Jin Ji Fishball Noodle | Sembawang Hill Food Centre

What’s the best mee pok you’ve ever had?

Mine was back in the day, when Singapore was a lot more depressing. Seriously, it was dark days then, back in the late 90s. I’m sure few of us would remember the massive spate of retrenchments in 1997…you’d know friends or friend’s friends’ who overnight became no income families. To be honest, I wasn’t at all affected by it but perhaps because of that, my parents would remind us about the mass family suicide cases that would happen every other week. Anyway, we used to stay in the east, and we’d often have our weekend afternoon tea at Ah Lim Mee Pok You Mian Kway Teow Mee at the Soy Eu Tua coffee shop, and it was the best mee pok ever.

I went back a few years ago while working as a writer for failed magazine, Designare Homme – the office was in the east. Our memories are often better than in reality, right? Yup, it wasn’t very good or rather, it wasn’t as good as I recalled. Still, I continued to search for this now fabled fantasy mee pok. Did it exist? I was hopeful, but I never found it. It seemed like the market demanded a vinegar infested mushroom sauce pot of noodles, and I hated it.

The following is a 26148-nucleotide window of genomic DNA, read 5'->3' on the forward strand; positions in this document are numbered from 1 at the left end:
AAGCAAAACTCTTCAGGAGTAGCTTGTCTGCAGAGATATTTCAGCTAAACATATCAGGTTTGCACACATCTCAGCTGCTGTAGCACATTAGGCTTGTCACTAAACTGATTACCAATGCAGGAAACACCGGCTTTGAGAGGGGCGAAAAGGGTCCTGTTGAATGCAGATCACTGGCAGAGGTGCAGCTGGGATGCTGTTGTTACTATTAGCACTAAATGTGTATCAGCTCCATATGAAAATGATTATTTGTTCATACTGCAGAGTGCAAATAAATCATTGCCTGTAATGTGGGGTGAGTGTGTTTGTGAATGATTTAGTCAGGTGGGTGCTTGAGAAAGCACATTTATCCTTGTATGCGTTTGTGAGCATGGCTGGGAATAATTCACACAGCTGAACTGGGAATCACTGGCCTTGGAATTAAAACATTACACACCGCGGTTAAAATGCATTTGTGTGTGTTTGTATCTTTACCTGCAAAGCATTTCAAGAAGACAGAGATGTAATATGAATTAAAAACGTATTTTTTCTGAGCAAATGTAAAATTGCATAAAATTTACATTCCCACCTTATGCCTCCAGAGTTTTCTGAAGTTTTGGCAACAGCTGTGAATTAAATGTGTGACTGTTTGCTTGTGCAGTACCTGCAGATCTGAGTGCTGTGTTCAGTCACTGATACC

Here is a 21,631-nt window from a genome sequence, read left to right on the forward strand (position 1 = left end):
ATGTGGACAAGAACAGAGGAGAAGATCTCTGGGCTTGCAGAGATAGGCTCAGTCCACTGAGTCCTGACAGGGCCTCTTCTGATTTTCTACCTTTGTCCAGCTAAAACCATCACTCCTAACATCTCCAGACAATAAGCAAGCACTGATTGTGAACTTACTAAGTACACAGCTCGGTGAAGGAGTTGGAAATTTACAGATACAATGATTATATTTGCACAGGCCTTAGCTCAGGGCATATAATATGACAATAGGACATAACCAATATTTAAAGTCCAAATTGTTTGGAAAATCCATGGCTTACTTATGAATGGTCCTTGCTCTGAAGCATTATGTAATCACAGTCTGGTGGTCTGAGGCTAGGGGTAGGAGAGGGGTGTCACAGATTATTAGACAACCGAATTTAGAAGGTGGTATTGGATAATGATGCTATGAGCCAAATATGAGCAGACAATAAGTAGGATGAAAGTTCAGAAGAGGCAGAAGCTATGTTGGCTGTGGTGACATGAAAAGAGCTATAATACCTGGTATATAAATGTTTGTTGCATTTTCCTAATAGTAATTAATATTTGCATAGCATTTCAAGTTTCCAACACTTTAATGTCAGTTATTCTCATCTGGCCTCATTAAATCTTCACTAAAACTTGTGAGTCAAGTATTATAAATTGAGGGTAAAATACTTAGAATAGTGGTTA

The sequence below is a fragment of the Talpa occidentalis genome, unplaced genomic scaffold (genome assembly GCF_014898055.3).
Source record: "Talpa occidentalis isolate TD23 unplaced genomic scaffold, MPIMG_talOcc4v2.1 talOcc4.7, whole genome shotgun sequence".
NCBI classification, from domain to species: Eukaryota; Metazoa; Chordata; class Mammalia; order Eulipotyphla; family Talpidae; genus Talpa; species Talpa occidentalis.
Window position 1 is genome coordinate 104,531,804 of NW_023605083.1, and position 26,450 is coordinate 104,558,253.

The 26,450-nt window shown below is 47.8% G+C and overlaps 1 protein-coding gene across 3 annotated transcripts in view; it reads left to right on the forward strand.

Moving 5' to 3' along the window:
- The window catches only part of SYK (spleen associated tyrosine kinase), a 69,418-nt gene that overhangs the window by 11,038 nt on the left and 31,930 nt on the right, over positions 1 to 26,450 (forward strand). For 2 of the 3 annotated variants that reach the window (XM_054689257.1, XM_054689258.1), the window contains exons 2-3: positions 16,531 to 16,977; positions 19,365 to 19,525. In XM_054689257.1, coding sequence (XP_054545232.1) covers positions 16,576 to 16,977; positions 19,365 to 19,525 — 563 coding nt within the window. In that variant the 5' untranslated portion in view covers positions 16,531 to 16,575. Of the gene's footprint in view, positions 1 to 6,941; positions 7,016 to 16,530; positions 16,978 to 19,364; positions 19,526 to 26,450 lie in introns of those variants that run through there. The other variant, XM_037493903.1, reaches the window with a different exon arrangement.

And…the story would’ve ended there if not for a simple trip to Sembawang Hill Food Centre for breakfast. To be honest, I wasn’t looking for anything in particular. The folks weren’t at home, and I just wanted something to fill my belly. I had just visited a week ago, and was in the mood for chwee kway when I followed diners’ mee pok bowls to Jin Ji Fishball Noodle. This stall, run by the Toh family, has been around for over three decades. It’s into its second generation already, and are currently sisters, who’re in their fifties. With such a history, you might imagine Jin Ji is popular and you’d be right: the stall sells its first bowl at 7am, and just a little after 10am, stops taking orders in order to close at 2pm for the day. I wanted to order mee pok, but was first advised that I had to wait 30 minutes, and secondly, was persuaded that the mee kia was better. I mean, what hawker advises you on their personal best? You kinda knew something great was going to happen.

From the very first taste, this was perfect. The mee kia (thin egg noodles) is cooked al dente, and the noodles which are individually tossed by chopsticks before serving, retain their springy character, almost as if they’re still alive. But it’s the balance of chili, sauces and condiments that really take the cake – it’s never overpowering, it never tries to force upon you the heavy aroma of the pork. I suck when it comes to describing hawker food, but this mee kia is virtually perfect.

My only pet peeve, I guess, is that the portions are not a lot.

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